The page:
By MbaLuka Michael Mutinda, Youth Activist and AIUSA Ladis Kristof Fellow.
On Wednesday, Kimberly McCarthy may eat her last meal. Barring a last-minute stay, she will be led down the hallways of Huntsville Penitentiary, make a last statement, and be given a lethal injection that will stop first her breathing and then her heart. She will be Texas’ 500th execution.
The death penalty is emblematic of the many problems still prevalent, not only in the American justice system, but in society as a whole. Capital punishment is racially and economically biased. It places more value on some victims over others. Since 1976, 260 black defendants have been executed for murdering white victims, but only 20 white defendants have received the same sentence for murdering black victims. Death sentences also depend more on geography than the severity of a crime.
And yet, death sentences can be wrong. In the last 40 years, 142 death row inmates have had their innocence proven. This margin of error alone should awaken us to the deep flaws in the system. You cannot have absolute punishment without absolute certainty.
Part of the country seems to have gotten the message. Sixteen U.S. states have officially abolished the death penalty and others have imposed moratoriums. They are part of a global move towards abolition. In 1967, only 16 countries in the world didn’t execute prisoners. Today, more than two-thirds of the world’s countries have abolished the death penalty in either law or practice.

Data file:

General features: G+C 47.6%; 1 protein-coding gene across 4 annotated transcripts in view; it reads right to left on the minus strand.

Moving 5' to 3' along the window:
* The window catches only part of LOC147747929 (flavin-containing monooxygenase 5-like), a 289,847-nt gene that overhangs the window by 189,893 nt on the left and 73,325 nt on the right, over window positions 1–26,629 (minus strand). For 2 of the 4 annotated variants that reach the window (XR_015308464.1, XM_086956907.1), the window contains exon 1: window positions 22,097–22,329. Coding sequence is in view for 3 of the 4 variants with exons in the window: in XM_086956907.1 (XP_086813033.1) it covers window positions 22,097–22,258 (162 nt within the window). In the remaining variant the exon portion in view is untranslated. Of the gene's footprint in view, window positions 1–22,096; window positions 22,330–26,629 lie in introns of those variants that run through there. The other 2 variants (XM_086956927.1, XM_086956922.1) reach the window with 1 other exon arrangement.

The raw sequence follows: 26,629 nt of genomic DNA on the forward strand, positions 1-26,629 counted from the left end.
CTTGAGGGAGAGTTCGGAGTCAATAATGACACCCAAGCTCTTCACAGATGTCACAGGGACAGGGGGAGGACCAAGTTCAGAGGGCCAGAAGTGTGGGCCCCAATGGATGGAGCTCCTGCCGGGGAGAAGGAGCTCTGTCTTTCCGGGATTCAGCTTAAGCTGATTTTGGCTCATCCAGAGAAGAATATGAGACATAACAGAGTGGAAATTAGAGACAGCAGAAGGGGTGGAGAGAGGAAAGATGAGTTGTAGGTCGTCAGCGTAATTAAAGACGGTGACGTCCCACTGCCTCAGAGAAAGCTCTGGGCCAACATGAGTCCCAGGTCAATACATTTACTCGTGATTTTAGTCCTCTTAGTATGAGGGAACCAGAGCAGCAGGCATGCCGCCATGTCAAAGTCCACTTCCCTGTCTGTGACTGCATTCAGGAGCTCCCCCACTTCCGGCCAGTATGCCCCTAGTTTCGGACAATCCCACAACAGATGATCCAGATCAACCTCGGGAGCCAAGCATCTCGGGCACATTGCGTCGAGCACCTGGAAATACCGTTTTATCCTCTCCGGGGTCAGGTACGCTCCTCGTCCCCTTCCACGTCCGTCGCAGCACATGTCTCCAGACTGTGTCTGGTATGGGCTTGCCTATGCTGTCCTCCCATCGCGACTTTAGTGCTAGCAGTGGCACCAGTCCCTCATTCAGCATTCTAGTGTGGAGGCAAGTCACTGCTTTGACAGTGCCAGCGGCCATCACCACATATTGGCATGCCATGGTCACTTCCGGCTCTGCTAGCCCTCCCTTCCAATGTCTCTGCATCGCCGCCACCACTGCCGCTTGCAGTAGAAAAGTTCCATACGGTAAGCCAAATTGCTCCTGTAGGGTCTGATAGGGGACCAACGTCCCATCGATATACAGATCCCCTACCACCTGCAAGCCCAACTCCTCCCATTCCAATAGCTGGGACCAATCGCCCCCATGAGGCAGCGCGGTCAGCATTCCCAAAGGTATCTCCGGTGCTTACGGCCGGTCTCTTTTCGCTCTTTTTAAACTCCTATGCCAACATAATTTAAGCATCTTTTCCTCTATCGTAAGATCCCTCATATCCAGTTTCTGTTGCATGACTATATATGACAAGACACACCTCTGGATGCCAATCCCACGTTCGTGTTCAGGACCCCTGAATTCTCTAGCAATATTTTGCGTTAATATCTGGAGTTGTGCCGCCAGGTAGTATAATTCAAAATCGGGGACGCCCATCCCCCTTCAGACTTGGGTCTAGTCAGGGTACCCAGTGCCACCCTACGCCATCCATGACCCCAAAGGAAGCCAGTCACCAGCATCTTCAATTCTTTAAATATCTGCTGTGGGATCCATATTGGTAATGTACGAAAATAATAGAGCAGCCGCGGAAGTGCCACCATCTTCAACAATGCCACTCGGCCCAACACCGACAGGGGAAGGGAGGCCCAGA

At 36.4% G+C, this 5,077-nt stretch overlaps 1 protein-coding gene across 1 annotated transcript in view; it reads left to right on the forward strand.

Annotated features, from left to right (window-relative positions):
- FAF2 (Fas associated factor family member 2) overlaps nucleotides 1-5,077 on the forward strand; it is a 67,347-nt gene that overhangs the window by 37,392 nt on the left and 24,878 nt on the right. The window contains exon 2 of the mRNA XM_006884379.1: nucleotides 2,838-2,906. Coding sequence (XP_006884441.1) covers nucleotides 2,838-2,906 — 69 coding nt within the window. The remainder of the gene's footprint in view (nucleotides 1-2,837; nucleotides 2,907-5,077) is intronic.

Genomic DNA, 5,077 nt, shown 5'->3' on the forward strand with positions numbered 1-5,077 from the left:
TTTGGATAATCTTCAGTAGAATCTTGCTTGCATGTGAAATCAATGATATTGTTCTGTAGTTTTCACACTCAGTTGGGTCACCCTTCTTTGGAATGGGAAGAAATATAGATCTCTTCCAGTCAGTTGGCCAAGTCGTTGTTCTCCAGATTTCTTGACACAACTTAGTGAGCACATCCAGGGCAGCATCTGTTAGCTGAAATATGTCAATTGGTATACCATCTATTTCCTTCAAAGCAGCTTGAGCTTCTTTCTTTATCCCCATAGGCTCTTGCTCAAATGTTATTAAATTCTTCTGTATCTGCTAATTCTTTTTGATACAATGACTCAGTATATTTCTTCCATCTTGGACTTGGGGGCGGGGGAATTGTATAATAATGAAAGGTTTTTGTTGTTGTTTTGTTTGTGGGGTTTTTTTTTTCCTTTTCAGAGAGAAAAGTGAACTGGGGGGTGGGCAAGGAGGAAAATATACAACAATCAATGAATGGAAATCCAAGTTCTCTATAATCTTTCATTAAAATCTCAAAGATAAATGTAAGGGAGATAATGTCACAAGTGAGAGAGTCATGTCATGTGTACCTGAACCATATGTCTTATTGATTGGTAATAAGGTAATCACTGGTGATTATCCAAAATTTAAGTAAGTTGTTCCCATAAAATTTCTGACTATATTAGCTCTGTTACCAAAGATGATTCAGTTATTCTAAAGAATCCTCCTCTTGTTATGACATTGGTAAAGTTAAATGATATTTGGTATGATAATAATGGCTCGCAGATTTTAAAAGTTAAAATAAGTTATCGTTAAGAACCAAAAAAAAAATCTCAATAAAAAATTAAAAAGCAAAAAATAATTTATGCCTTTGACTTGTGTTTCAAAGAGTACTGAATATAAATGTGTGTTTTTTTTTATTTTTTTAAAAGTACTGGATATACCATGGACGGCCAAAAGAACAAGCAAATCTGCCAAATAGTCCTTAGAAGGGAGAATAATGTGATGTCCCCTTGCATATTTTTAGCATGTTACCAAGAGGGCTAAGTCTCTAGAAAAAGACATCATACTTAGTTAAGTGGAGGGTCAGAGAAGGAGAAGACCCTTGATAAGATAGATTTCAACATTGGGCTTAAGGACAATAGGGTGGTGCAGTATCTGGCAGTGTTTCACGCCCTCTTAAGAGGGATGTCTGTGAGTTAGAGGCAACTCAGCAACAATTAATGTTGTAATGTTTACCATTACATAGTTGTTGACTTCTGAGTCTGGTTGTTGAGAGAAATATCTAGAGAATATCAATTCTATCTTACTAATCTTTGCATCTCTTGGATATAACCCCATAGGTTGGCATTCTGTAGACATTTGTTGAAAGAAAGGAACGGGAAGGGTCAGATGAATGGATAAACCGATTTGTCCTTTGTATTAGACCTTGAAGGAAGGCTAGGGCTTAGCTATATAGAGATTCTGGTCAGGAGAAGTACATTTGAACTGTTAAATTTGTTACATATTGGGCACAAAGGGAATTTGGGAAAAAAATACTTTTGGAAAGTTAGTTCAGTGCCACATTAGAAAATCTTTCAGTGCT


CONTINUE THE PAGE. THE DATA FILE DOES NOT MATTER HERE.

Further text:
While the death penalty is declining nationally, it is actually on the rise in Texas. There are better alternatives to capital punishment as death is the one thing that cannot be reversed. Since capital punishment was reinstated in 1976, 1,336 prisoners have been executed in the United States. Texas alone accounts for more than a third of that number.
Do these numbers matter? Most of the prisoners on death row are guilty of the crimes they have been convicted of. Why should we work to protect their right to life?
It’s dangerous to claim certain portions of humanity don’t deserve to be protected. Denying people their basic human rights, no matter how despicable their crimes, sets a dangerous precedent, and engaging in eye-for-an-eye mentality puts us in the same category as China and Saudi Arabia.
The United States ranks fifth in the world for highest number of documented executions – behind Iran and Saudi Arabia, ahead of Yemen and Sudan.
While some in Texas will see the 500th execution milestone as a badge of honor, I will view it as a stain on our American character and continue to speak out against it.